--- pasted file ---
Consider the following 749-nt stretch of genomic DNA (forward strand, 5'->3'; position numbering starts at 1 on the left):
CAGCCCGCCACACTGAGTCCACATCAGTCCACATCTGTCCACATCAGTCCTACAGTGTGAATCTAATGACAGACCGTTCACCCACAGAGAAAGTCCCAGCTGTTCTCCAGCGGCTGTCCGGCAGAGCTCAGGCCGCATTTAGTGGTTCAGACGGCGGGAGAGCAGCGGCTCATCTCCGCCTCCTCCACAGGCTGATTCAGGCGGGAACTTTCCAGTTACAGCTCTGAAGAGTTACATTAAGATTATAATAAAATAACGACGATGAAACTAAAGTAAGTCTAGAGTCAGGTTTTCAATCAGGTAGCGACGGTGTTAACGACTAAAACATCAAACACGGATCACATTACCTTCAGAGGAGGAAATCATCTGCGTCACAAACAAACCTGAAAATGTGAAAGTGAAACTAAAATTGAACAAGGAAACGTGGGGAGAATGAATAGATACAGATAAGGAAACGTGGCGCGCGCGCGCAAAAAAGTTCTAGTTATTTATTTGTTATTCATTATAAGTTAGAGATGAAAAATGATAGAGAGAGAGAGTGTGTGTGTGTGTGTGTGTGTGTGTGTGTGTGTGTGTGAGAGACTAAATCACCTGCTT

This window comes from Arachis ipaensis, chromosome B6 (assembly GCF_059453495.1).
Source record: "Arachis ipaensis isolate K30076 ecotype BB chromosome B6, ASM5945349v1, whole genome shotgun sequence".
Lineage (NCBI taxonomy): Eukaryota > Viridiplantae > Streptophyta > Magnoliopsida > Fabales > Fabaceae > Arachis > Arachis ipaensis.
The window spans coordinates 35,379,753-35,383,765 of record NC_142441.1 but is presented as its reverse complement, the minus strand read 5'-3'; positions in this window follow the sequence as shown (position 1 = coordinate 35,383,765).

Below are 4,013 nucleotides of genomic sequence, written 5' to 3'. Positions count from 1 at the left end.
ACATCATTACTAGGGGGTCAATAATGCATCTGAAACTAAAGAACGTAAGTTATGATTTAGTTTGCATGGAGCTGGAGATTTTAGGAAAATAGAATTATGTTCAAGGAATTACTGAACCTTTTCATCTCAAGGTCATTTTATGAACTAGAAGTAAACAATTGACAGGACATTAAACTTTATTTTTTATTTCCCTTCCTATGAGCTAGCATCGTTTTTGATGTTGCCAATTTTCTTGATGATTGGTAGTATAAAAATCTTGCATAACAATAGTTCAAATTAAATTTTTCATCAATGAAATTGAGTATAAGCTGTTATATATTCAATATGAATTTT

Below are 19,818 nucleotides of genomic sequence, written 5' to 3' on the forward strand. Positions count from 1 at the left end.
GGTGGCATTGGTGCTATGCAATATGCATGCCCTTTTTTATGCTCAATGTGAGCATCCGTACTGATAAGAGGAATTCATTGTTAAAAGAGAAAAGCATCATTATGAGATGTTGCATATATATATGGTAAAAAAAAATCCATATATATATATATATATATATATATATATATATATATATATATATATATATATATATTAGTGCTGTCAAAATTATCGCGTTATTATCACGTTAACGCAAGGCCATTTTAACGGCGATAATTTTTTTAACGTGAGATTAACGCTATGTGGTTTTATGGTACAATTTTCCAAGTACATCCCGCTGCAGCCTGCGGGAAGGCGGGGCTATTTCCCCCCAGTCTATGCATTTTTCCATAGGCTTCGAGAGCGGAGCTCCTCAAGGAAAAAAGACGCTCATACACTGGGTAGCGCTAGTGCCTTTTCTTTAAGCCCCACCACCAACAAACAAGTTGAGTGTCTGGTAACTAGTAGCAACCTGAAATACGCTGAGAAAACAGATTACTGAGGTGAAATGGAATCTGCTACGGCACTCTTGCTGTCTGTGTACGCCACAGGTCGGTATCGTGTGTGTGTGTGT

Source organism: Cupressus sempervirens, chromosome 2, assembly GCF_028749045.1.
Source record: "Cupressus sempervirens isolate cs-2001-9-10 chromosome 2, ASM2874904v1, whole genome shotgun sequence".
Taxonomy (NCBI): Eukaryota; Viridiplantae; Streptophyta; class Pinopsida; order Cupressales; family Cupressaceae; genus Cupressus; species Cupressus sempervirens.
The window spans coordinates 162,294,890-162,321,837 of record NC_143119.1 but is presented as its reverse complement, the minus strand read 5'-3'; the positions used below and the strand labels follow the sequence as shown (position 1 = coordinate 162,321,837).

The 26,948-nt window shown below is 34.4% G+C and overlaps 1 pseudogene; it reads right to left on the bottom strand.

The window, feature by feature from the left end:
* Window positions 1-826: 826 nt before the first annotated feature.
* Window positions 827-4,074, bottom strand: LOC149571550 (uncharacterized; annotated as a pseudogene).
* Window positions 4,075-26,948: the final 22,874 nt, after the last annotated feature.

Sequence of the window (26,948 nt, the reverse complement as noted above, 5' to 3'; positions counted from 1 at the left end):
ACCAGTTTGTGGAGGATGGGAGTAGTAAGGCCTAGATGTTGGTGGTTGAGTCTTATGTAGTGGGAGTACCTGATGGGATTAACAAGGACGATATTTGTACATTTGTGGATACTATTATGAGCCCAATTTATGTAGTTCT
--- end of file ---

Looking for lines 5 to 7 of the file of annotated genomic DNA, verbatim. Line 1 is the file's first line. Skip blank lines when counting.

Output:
Lineage (NCBI taxonomy): Eukaryota > Viridiplantae > Streptophyta > Magnoliopsida > Fabales > Fabaceae > Arachis > Arachis ipaensis.
The window spans coordinates 35,379,753-35,383,765 of record NC_142441.1 but is presented as its reverse complement, the minus strand read 5'-3'; positions in this window follow the sequence as shown (position 1 = coordinate 35,383,765).

Below are 4,013 nucleotides of genomic sequence, written 5' to 3'. Positions count from 1 at the left end.